PHUKET, 14 August 2018: The lifeguard tower at Kata Beach and watch-station tent at Nai Yang Beach were both destroyed by strong waves at the weekend according to a report in Phuket News.
The online news services reiterated that “official support for Phuket’s lifeguards” appears to fall short.
The absence of trained lifeguards to patrol the island’s west coast beaches could put tourists at serious risk a lifeguard expert warned.
A funding shortage and disputes over contracts have virtually ended beach lifeguard presence at most beaches at a time of the year when monsoon storms make swimming off west coast beaches extremely hazardous.
Every year visitors drown mainly due to them failing to abide by red flag warnings. However, the chances of them being rescued by trained lifeguards has diminished as local authorities either failed to contract services, or omitted to allow trained volunteer lifeguards to patrol beaches, according to critics.
Tour companies worldwide and online travel services should warn their customers not to swim at Phuket’s west coast beaches until the end of the monsoon season in early November. Under no circumstances should visitors ignore red flags flying at beaches even if the sea looks calm and inviting. There are deadly currents and undertows.
Beach erosion caused by heavy waves sweeping up the beach destroyed the lifeguard tower at Kata bay while a lifeguard station tent at Nai Yang Beach was swept out to sea.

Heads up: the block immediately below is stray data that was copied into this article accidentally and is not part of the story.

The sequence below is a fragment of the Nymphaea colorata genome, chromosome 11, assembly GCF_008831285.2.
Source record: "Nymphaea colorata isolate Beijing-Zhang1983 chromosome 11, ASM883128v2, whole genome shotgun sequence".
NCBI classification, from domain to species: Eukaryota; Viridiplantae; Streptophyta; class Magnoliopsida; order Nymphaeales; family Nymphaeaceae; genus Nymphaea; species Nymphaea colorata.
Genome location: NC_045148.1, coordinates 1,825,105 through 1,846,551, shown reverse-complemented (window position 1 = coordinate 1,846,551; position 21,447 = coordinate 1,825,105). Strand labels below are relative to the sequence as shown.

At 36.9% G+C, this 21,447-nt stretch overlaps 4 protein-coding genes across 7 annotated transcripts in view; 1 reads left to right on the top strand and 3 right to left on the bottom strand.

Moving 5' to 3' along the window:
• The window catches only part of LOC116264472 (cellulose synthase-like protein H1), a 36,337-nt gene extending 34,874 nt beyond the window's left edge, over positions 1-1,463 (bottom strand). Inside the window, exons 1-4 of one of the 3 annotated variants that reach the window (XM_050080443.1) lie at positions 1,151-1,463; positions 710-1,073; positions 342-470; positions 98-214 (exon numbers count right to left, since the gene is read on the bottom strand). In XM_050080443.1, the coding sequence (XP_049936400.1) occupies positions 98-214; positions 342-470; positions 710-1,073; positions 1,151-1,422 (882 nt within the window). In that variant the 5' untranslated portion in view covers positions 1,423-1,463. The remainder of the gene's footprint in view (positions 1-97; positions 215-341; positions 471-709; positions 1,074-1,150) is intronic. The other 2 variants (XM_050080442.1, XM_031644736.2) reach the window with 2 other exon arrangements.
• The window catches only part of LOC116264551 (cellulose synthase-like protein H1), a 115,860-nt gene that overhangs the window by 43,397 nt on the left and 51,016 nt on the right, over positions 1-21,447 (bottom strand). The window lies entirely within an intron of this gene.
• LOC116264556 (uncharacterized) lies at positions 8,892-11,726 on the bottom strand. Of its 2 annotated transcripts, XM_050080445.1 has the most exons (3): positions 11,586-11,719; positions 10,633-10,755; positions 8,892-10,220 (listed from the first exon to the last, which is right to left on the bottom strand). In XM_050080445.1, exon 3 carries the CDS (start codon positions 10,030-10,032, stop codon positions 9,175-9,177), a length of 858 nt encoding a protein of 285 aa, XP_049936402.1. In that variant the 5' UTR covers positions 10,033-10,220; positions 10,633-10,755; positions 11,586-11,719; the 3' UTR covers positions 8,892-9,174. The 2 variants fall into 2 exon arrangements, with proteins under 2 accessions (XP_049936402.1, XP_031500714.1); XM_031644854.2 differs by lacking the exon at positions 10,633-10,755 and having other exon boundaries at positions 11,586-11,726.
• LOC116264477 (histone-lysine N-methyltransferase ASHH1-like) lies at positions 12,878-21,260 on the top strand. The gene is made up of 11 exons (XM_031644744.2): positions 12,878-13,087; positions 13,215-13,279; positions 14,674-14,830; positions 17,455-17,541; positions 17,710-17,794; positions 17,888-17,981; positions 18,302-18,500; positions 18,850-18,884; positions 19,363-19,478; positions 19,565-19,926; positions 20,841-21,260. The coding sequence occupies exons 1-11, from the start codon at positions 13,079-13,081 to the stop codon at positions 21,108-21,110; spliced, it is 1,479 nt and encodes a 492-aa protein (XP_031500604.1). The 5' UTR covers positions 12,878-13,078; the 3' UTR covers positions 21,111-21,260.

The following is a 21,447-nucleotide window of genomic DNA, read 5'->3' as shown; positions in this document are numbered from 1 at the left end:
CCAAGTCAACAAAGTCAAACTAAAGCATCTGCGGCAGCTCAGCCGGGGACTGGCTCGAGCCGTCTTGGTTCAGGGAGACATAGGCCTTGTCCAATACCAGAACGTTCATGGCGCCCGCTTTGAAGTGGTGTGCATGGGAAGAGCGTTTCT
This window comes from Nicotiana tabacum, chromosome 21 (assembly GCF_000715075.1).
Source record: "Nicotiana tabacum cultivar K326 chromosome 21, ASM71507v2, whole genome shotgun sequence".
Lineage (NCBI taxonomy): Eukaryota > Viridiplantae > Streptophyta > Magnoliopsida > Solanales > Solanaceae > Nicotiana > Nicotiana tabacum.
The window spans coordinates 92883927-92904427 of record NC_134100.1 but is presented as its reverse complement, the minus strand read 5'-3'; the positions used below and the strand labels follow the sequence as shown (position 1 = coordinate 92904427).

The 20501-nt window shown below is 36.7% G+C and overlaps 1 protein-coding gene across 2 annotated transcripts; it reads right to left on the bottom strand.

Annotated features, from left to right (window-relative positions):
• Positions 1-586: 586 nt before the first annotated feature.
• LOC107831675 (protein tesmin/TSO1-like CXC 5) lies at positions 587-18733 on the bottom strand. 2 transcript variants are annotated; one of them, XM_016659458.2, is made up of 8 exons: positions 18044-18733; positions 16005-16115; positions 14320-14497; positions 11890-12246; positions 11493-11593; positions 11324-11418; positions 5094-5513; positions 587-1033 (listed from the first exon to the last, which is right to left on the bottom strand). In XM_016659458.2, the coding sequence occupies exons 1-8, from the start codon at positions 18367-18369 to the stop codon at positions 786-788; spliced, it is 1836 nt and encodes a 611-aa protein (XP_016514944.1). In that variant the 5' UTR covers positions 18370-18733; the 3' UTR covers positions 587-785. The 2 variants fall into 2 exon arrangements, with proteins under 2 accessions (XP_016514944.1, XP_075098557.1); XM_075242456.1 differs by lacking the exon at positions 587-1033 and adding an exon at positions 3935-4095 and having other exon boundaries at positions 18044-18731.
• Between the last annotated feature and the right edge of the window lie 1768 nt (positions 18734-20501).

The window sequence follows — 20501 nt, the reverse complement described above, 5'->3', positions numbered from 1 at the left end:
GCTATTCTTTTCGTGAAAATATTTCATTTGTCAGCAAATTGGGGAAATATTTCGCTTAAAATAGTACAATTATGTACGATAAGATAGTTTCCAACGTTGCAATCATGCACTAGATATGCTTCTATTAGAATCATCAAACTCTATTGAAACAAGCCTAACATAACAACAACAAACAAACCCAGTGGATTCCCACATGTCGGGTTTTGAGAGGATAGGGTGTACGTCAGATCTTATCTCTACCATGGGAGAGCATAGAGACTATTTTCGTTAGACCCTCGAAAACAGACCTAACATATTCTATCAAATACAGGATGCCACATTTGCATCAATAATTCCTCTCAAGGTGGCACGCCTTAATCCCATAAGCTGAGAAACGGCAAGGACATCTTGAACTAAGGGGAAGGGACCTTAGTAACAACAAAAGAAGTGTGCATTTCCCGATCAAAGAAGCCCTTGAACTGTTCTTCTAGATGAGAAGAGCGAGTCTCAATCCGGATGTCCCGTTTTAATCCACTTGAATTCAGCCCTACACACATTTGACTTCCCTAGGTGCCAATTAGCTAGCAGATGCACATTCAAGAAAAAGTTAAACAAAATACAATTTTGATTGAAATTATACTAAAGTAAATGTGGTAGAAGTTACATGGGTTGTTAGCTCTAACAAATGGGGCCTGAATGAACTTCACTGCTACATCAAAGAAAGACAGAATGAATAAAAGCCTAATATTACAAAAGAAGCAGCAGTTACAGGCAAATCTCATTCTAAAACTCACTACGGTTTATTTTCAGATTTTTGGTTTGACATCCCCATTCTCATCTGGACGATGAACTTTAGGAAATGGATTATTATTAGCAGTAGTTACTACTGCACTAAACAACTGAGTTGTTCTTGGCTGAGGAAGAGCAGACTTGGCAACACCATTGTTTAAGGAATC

Phuket News reported that lifeguards carried out a rescue 11 August, although it was not confirmed if the swimmer survived.
That rescue came less than 24 hours after a man was pulled from the deadly surf unconscious at Nai Harn Beach, in the south of the island, 10 August.
A foreign couple led the efforts to carry out CPR on the man as tourists looked on. Again, the fate of that swimmer was not confirmed according to Phuket News.
The news service said “both drowning incidents highlighted how Phuket’s fractured lifeguard coverage has left lethal gaps in the lifeguard competency to protect people from the surf during the southwest monsoon months May through October.”
There have been almost daily incidents even on beaches where red flags fly. It is thought that people have become accustomed to them and ignore the risks.
Lifeguards could warn tourist through pre-recorded loudspeaker announcements from watchtowers. The warnings could be recorded in English, Russian, Korean and Chinese.
In some of the recent accidents onlookers and tourists on the beach came to the rescue. In one instance a young boy in a group of six drowned, while a Norwegian national saved two of the boys, while the three other boys were able to extricate themselves from the heavy surf.
Phuket News says officials decline to comment on the lack of lifeguard services at beaches.
The International Surf Lifesaving Association (ISLA) has repeatedly called for the complete closure of all Phuket’s exposed west coast beaches to swimmers until current dangerous conditions subside.
ISLA’s Daren Jenner warned that overuse of red “No Swimming” flags posted all along beaches would lead to people ignoring them simply because they are posted everywhere.